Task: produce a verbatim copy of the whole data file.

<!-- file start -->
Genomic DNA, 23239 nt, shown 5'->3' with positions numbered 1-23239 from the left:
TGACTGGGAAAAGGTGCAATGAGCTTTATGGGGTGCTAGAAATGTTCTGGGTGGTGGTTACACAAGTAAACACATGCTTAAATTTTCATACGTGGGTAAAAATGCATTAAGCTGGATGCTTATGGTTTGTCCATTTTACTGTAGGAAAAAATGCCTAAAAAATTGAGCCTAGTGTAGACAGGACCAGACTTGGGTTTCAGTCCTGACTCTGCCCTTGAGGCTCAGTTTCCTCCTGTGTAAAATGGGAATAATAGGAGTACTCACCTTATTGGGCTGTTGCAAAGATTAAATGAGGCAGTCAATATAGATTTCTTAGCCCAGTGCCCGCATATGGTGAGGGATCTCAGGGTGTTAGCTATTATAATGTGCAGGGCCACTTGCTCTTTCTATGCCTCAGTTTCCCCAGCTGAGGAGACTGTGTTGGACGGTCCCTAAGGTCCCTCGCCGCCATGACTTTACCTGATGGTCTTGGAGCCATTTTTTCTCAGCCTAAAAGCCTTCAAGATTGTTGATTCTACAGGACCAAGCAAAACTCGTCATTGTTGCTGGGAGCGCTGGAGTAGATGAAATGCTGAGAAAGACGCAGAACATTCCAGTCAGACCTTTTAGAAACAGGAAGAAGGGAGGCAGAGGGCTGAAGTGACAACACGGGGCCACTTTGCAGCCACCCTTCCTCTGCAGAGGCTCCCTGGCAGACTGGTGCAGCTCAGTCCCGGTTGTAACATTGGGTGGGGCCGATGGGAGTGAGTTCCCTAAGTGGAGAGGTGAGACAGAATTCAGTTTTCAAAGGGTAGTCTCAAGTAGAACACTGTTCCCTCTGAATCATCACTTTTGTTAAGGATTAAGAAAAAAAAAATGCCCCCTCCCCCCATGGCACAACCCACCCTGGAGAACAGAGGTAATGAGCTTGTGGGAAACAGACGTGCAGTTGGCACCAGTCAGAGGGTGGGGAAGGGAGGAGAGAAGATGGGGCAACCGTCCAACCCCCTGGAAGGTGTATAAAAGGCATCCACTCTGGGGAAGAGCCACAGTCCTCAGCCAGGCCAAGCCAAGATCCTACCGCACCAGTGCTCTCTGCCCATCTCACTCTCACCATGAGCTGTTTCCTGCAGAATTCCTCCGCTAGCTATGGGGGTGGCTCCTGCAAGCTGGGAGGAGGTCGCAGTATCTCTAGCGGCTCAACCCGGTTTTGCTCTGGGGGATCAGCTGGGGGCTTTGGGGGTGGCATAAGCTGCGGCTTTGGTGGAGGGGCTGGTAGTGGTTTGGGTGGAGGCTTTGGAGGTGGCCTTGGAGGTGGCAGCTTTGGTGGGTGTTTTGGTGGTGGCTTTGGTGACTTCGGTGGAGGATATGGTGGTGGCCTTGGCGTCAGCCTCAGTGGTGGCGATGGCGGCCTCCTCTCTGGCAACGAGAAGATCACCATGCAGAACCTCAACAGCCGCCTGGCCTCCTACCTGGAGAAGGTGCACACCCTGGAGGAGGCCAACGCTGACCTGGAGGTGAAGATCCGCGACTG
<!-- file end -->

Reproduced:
Genomic DNA, 23239 nt, shown 5'->3' with positions numbered 1-23239 from the left:
TGACTGGGAAAAGGTGCAATGAGCTTTATGGGGTGCTAGAAATGTTCTGGGTGGTGGTTACACAAGTAAACACATGCTTAAATTTTCATACGTGGGTAAAAATGCATTAAGCTGGATGCTTATGGTTTGTCCATTTTACTGTAGGAAAAAATGCCTAAAAAATTGAGCCTAGTGTAGACAGGACCAGACTTGGGTTTCAGTCCTGACTCTGCCCTTGAGGCTCAGTTTCCTCCTGTGTAAAATGGGAATAATAGGAGTACTCACCTTATTGGGCTGTTGCAAAGATTAAATGAGGCAGTCAATATAGATTTCTTAGCCCAGTGCCCGCATATGGTGAGGGATCTCAGGGTGTTAGCTATTATAATGTGCAGGGCCACTTGCTCTTTCTATGCCTCAGTTTCCCCAGCTGAGGAGACTGTGTTGGACGGTCCCTAAGGTCCCTCGCCGCCATGACTTTACCTGATGGTCTTGGAGCCATTTTTTCTCAGCCTAAAAGCCTTCAAGATTGTTGATTCTACAGGACCAAGCAAAACTCGTCATTGTTGCTGGGAGCGCTGGAGTAGATGAAATGCTGAGAAAGACGCAGAACATTCCAGTCAGACCTTTTAGAAACAGGAAGAAGGGAGGCAGAGGGCTGAAGTGACAACACGGGGCCACTTTGCAGCCACCCTTCCTCTGCAGAGGCTCCCTGGCAGACTGGTGCAGCTCAGTCCCGGTTGTAACATTGGGTGGGGCCGATGGGAGTGAGTTCCCTAAGTGGAGAGGTGAGACAGAATTCAGTTTTCAAAGGGTAGTCTCAAGTAGAACACTGTTCCCTCTGAATCATCACTTTTGTTAAGGATTAAGAAAAAAAAAATGCCCCCTCCCCCCATGGCACAACCCACCCTGGAGAACAGAGGTAATGAGCTTGTGGGAAACAGACGTGCAGTTGGCACCAGTCAGAGGGTGGGGAAGGGAGGAGAGAAGATGGGGCAACCGTCCAACCCCCTGGAAGGTGTATAAAAGGCATCCACTCTGGGGAAGAGCCACAGTCCTCAGCCAGGCCAAGCCAAGATCCTACCGCACCAGTGCTCTCTGCCCATCTCACTCTCACCATGAGCTGTTTCCTGCAGAATTCCTCCGCTAGCTATGGGGGTGGCTCCTGCAAGCTGGGAGGAGGTCGCAGTATCTCTAGCGGCTCAACCCGGTTTTGCTCTGGGGGATCAGCTGGGGGCTTTGGGGGTGGCATAAGCTGCGGCTTTGGTGGAGGGGCTGGTAGTGGTTTGGGTGGAGGCTTTGGAGGTGGCCTTGGAGGTGGCAGCTTTGGTGGGTGTTTTGGTGGTGGCTTTGGTGACTTCGGTGGAGGATATGGTGGTGGCCTTGGCGTCAGCCTCAGTGGTGGCGATGGCGGCCTCCTCTCTGGCAACGAGAAGATCACCATGCAGAACCTCAACAGCCGCCTGGCCTCCTACCTGGAGAAGGTGCACACCCTGGAGGAGGCCAACGCTGACCTGGAGGTGAAGATCCGCGACTG